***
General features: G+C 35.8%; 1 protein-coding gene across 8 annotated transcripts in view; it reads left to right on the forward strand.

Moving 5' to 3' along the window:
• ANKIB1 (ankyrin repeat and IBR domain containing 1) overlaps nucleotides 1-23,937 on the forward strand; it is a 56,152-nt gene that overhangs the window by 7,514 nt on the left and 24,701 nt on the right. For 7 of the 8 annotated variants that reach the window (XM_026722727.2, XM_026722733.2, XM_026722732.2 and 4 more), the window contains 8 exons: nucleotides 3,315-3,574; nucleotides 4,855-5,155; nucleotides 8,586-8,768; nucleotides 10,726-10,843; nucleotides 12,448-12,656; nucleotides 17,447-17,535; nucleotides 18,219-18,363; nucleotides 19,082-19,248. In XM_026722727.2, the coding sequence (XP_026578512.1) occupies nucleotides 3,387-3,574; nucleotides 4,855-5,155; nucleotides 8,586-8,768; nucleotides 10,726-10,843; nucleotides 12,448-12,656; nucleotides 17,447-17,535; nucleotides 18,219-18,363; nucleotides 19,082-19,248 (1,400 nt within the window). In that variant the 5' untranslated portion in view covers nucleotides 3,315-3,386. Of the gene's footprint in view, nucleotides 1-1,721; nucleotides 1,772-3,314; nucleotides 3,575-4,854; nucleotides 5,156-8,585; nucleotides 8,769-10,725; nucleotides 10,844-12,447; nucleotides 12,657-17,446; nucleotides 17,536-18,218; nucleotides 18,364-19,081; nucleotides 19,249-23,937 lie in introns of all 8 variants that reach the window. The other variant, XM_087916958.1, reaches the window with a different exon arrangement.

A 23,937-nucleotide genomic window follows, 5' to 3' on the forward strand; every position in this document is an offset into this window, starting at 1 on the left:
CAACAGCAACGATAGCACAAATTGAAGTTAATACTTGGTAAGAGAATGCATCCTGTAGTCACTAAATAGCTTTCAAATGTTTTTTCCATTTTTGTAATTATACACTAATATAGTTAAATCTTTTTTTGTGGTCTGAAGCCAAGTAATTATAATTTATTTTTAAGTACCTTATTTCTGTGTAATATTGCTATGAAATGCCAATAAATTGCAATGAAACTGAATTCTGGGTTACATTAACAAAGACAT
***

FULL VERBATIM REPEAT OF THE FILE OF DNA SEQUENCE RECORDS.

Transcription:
General features: G+C 35.8%; 1 protein-coding gene across 8 annotated transcripts in view; it reads left to right on the forward strand.

Moving 5' to 3' along the window:
• ANKIB1 (ankyrin repeat and IBR domain containing 1) overlaps nucleotides 1-23,937 on the forward strand; it is a 56,152-nt gene that overhangs the window by 7,514 nt on the left and 24,701 nt on the right. For 7 of the 8 annotated variants that reach the window (XM_026722727.2, XM_026722733.2, XM_026722732.2 and 4 more), the window contains 8 exons: nucleotides 3,315-3,574; nucleotides 4,855-5,155; nucleotides 8,586-8,768; nucleotides 10,726-10,843; nucleotides 12,448-12,656; nucleotides 17,447-17,535; nucleotides 18,219-18,363; nucleotides 19,082-19,248. In XM_026722727.2, the coding sequence (XP_026578512.1) occupies nucleotides 3,387-3,574; nucleotides 4,855-5,155; nucleotides 8,586-8,768; nucleotides 10,726-10,843; nucleotides 12,448-12,656; nucleotides 17,447-17,535; nucleotides 18,219-18,363; nucleotides 19,082-19,248 (1,400 nt within the window). In that variant the 5' untranslated portion in view covers nucleotides 3,315-3,386. Of the gene's footprint in view, nucleotides 1-1,721; nucleotides 1,772-3,314; nucleotides 3,575-4,854; nucleotides 5,156-8,585; nucleotides 8,769-10,725; nucleotides 10,844-12,447; nucleotides 12,657-17,446; nucleotides 17,536-18,218; nucleotides 18,364-19,081; nucleotides 19,249-23,937 lie in introns of all 8 variants that reach the window. The other variant, XM_087916958.1, reaches the window with a different exon arrangement.

A 23,937-nucleotide genomic window follows, 5' to 3' on the forward strand; every position in this document is an offset into this window, starting at 1 on the left:
CAACAGCAACGATAGCACAAATTGAAGTTAATACTTGGTAAGAGAATGCATCCTGTAGTCACTAAATAGCTTTCAAATGTTTTTTCCATTTTTGTAATTATACACTAATATAGTTAAATCTTTTTTTGTGGTCTGAAGCCAAGTAATTATAATTTATTTTTAAGTACCTTATTTCTGTGTAATATTGCTATGAAATGCCAATAAATTGCAATGAAACTGAATTCTGGGTTACATTAACAAAGACAT